Monday, November 16, 2009

Robbie Tuesday

Merry Robbie Tuesday everyone! First off, Congrats to the man himself for scoring another Australian number 1 album and number 2 in Britain, unfortunately beaten by JLS by a margin.

Today, I've decided to review Reality Killed the Video Star, taking a detour from the retrospective analyses that I was planning on.

The album starts off with the ballad Morning Sun, which kicks in at around the 30sec mark with percussion and lush strings. The strings seem to be the centrepiece of the whole album, and so they should be because they sound AMAZING.
Bodies, the first single, packs a punch and is really the only upbeat number on the record. Not that I'm complaining. I still believe it is one of his best songs and is catchier than crabs. The video however is a letdown.
You Know Me, the second single, is a doo-wop number and is an achingly sweet song. The video features Robbie as a giant bunny rabbit. Nuff said. The chorus stays in your head for hours on end and I love the repeat chorus after the middle 8 (around the 2:50 mark)
Blasphemy is the last song Robbie and Guy Chambers wrote together and is from the Escapology sessions. The lyrics are very clever indeed, but the tune doesn't entirely strike me as catchy. I think more listens are necessary to appreciate it. Key lyric: What's so great about the great depression?/Was it a blast for you?/Because it's Blasphemy
Do You Mind? is a little more classic Rob i.e Sing/Escapology that's been given a kick up the arse. Bridge reminds me of another song, but I just can't put my finger on it. The chorus is a lot of fun to sing along to and I can imagine this being a fan favourite live. 'Does anyone fancy Monaco?'
Up next is Last Days of Disco WHICH WILL BLOW YOUR MIND AND YOUR LOINS. Hands down one of the best Robbie songs ever. I love when he goes heavy disco and the bridge is fantastic especially on its second and third appearances where he goes for a key change almost, and kinda sounds like Neil Tennant. And the dance break down? Amazing. The strings and synths just work so well together. 'Don't call it a comeback/Look what I invented here/ I thought it was easy' and 'The fascination of/a boy and girl in love'. Epitomy of heavy disco. Almost like a fuck you song.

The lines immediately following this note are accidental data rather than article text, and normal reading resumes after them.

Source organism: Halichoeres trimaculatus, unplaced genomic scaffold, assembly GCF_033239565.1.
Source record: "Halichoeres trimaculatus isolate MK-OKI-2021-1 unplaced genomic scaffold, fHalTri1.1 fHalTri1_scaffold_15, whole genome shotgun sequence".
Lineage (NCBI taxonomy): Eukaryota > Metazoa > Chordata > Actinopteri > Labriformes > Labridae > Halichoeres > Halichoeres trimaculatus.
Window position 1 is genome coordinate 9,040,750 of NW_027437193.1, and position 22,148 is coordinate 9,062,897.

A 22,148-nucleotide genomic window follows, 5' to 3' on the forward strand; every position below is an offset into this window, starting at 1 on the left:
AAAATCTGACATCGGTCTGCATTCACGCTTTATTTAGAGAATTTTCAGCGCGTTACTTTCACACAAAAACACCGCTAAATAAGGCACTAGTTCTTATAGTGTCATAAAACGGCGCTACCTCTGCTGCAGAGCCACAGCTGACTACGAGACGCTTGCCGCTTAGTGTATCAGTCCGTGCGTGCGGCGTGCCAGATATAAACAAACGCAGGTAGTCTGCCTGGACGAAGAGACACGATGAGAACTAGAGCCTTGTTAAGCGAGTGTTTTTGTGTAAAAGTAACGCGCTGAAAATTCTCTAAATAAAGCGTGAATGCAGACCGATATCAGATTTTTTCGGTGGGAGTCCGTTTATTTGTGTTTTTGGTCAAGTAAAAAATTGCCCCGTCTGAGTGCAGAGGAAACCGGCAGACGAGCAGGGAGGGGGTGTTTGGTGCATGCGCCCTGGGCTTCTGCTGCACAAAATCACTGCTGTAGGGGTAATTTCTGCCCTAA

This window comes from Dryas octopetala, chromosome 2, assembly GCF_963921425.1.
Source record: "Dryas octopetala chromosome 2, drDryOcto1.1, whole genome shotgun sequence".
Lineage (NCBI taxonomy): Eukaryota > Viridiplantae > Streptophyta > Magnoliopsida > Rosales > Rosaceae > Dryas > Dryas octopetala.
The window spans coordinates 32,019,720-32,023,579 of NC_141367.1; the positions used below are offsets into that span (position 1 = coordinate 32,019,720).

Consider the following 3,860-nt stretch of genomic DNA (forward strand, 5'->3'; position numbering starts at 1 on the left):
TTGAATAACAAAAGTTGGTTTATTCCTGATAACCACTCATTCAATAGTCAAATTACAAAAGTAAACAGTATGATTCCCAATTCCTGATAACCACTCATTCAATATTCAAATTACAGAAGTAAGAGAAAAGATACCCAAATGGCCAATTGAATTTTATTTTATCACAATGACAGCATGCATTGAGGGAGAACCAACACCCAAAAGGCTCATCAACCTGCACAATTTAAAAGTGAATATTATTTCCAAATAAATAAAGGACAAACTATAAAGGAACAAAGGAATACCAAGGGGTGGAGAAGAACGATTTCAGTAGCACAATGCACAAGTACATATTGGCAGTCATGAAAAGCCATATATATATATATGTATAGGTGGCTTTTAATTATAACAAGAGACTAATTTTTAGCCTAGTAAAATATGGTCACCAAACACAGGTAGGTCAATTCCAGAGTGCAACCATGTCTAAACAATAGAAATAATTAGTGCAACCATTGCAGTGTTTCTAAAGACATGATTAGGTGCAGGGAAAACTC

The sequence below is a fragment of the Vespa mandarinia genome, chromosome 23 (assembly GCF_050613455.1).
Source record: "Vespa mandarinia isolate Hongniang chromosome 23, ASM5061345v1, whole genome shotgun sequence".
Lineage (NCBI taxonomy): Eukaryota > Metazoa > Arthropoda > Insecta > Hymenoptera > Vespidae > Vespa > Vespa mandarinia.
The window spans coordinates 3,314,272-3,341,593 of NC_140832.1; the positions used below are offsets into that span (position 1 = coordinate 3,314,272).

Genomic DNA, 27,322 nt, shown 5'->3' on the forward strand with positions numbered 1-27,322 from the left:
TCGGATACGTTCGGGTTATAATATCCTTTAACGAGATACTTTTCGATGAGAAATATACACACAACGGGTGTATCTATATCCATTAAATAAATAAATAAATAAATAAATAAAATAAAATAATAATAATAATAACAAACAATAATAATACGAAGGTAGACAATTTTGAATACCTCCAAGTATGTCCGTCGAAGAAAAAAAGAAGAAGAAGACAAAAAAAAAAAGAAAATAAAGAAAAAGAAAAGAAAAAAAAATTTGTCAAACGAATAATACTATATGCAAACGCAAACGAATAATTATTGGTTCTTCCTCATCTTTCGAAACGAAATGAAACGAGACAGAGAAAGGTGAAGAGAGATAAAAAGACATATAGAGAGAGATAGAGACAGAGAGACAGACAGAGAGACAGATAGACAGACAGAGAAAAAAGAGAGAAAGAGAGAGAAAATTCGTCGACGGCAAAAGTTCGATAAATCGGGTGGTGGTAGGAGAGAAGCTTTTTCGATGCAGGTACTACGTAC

The next track, Somewhere, is one minute long, but isn't called an interlude offically. It is very pretty and almost Swing Robbie.
Deceptacon is up next and it's another synth + strings mix. It's sounds really lovely too because it kind of soars during the chorus. The lyrics are great too: 'From all of us here/to all of us there'... 'And all over Britain/we wait for permission/to form another queue'.
Starstruck was described as the lovechild of Fastlove and Amazing by George Michael and it does very much sound like that. After LDoD, this was the next track I was eager to hear and did not dissappoint. The chorus is very ballsy. Someone on a message board said this is the kind of song Kylie needs- pop but mellow and catchy and I can definately hear her singing this. Key lyric: 'I guess the odds are very good/but the goods are very odd'
Aaah, Difficult for Weirdos. Upon first listen, I didn't take much notice of this. But then I heard it again. And again. And I love it. Wouldn't sit out of place on Rudebox. It is very much electro-pop Robbie, which I happen to love. Double points for this lyric: 'He's a lesbian/but that's okay' And the handclap breakdown.
Superblind: amazing chorus, average verses. But I can deal with that. Favourite lyric from this track: 'I'm the genius behind me/Maybe I shouldn't have said it.'
Won't Do That: Robbie's first love song. And it reminds me of Something Beautiful, a little bit in the chorus and I can hear remnants of Dusty Springfield and Marcia Hines in the horn section as well.
The album finishes with a reprise of Morning Sun, thus coming full circle.
Overall, I really love this album. His voice sounds so good and strong and I can totally understand what he meants when he said it's New Robbie meets Old Robbie and a Robbie we haven't met yet. It's a mellow album, but it packs more a punch than Intensive Care (possibly due to Trevor Horn's production. Moar please!). There's hints of Escapology and it's not as experimental as Rudebox. And like Intensive Care, it sounds like an album, like a body of work. The reprise also reminds me of what Coldplay did on Viva La Vida by using Life in Technicolor at the beginning and at the end of the album. Definately in my top 3 Robbie albums and a must have.

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